The National Hurricane Center in Miami, Florida wants people up and down the entire U.S. East Coast to prepare for impacts from Isaias. In today’s 5am update, they say the center of Tropical Storm Isaias is roughly 45 miles east north east of Fort Lauderdale, Florida and 45 miles southeast of West Palm Beach, Florida; with maximum sustained winds of 65 mph, Isaias is heading northwest at 9 mph.
To prepare residents for impacts from this storm, the National Hurricane Center has extended Tropical Storm Warnings north along the southeast United States coast to South Santee River in South Carolina. The Hurricane Warning that was up along the east coast of Florida has been replaced with a Tropical Storm Warning. Tropical Storm Warnings remain in effect for Lake Okeechobee too. A Storm Surge Watch is now in effect for Edisto Beach, South Carolina north to Cape Fear, North Carolina; it is also in effect for Jupiter Inlet to Ponte Vedra Beach, Florida. A new Tropical Storm Watch has been extended northward to Surf City, North Carolina. A Hurricane Warning remains in effect for Bimini, the Berry Islands, and Grand Bahama Island.
Additional Tropical Storm Watches or Warnings will likely be needed for Virginia, Maryland, Delaware, New Jersey, and New York later today or early tomorrow ahead of the expected impacts from this storm.
Each watch and warning means something different. A Storm Surge Watch means there is a possibility of life-threatening inundation, from rising water moving inland from the coastline, in the indicated locations during the next 48 hours. A Tropical Storm Warning means that tropical storm conditions are expected somewhere within the warning area, generally within 36 hours. A Tropical Storm Watch means that tropical storm conditions are possible within the watch area, generally within 48 hours.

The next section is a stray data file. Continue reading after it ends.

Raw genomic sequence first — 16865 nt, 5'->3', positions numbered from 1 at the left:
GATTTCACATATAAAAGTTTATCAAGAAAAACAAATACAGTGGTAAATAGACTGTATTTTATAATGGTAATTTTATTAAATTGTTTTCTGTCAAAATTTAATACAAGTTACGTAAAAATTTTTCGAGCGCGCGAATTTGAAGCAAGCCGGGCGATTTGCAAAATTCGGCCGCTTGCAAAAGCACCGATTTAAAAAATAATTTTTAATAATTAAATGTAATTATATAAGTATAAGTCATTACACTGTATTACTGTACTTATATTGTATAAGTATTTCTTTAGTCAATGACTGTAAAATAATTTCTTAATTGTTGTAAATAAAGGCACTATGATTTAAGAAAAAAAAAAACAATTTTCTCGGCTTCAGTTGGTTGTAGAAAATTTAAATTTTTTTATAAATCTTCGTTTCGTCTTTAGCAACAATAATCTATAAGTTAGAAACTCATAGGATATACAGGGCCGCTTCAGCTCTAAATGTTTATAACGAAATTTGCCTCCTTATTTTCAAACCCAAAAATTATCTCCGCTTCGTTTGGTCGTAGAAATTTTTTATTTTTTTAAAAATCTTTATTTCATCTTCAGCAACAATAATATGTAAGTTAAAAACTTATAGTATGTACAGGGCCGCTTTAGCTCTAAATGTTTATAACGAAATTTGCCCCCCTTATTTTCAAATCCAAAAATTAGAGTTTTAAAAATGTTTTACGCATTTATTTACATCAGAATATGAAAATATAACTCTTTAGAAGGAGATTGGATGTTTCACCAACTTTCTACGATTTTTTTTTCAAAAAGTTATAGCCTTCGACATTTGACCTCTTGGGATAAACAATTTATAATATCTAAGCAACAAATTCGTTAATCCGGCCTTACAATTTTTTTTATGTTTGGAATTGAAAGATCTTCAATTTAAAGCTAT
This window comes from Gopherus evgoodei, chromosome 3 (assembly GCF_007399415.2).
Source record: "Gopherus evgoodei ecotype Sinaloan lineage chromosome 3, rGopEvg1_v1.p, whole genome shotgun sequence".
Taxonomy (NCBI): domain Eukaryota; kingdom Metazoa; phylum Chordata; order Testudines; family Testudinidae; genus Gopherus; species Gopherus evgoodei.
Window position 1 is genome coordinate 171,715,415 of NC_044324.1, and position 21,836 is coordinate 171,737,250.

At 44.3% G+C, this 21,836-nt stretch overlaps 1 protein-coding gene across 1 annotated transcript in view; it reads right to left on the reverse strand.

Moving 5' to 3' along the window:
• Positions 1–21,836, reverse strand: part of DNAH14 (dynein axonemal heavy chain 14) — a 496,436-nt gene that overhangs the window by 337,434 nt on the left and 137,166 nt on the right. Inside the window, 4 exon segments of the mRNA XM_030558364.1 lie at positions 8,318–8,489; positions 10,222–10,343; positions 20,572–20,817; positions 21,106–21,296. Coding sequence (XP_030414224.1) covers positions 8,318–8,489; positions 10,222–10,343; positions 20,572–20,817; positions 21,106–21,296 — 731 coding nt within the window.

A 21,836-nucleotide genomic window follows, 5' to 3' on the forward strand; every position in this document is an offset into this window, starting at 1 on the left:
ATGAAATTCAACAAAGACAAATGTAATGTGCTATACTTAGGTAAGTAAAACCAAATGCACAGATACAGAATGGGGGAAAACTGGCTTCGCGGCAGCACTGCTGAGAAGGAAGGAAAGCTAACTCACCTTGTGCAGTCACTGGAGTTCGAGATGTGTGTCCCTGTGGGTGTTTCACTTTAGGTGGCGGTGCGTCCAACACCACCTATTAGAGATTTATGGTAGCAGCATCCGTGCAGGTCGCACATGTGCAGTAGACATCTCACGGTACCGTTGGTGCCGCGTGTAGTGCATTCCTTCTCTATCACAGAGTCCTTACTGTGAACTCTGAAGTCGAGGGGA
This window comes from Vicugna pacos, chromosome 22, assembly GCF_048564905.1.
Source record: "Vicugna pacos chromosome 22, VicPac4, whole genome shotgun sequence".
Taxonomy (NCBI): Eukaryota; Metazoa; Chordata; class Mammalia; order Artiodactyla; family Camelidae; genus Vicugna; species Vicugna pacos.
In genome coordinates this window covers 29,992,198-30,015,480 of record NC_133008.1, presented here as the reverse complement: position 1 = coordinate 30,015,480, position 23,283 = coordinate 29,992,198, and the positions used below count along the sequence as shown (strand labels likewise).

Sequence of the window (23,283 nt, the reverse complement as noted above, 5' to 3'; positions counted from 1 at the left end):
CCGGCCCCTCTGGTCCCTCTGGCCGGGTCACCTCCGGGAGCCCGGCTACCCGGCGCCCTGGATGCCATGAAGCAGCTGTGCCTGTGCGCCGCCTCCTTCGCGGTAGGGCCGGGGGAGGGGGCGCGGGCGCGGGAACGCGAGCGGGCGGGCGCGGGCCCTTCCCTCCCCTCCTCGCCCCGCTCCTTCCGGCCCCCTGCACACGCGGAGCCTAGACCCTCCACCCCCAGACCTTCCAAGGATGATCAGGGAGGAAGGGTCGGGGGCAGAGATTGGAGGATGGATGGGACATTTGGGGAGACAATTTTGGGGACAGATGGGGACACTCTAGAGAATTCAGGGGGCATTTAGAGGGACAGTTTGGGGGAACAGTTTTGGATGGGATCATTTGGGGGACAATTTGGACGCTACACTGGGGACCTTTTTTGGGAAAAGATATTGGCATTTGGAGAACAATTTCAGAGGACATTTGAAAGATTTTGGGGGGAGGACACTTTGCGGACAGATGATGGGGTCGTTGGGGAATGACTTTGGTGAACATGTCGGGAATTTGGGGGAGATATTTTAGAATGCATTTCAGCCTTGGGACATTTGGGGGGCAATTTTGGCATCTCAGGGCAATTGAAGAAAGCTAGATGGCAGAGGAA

While Isaias is moving to the northwest today, the National Hurricane Center expects it to begin to take a north-northwestward motion by tonight. A turn toward the north and north-northeast is anticipated on Monday and Tuesday with an increase in forward speed. On the forecast track, the center of Isaias will move near or over the east coast of Florida today through late tonight. On Monday and Tuesday, the center of Isaias will move from offshore of the coast of Georgia into the southern mid-Atlantic states. It appears the worst impacts from this storm will be in South Carolina, eastern North Carolina, eastern Virginia, eastern Maryland, all of Delaware, all of New Jersey, eastern Pennsylvania, eastern New York including the New York City metro area and Long Island, and much of New England.
These are the expected impacts and timing based on this morning’s new data:
- Occasional strong tropical storm conditions along the east coast with threat of storm surge flooding and heavy rains. Isolated tornadoes and waterspouts.
- This afternoon / evening.
- Some heavy showers and squalls at the immediate coast; some tropical storm conditions possible. Of the East Coast, Georgia should be impacted the least.
- Monday Morning
- South Carolina
- Weak hurricane or strong tropical storm conditions likely; extremely heavy rains, very strong winds, even away from the coast. Storm surge flooding likely along portions of the coast. Isolated tornadoes possible. Waterspouts possible on the Atlantic coast.
- Most of Monday
- North Carolina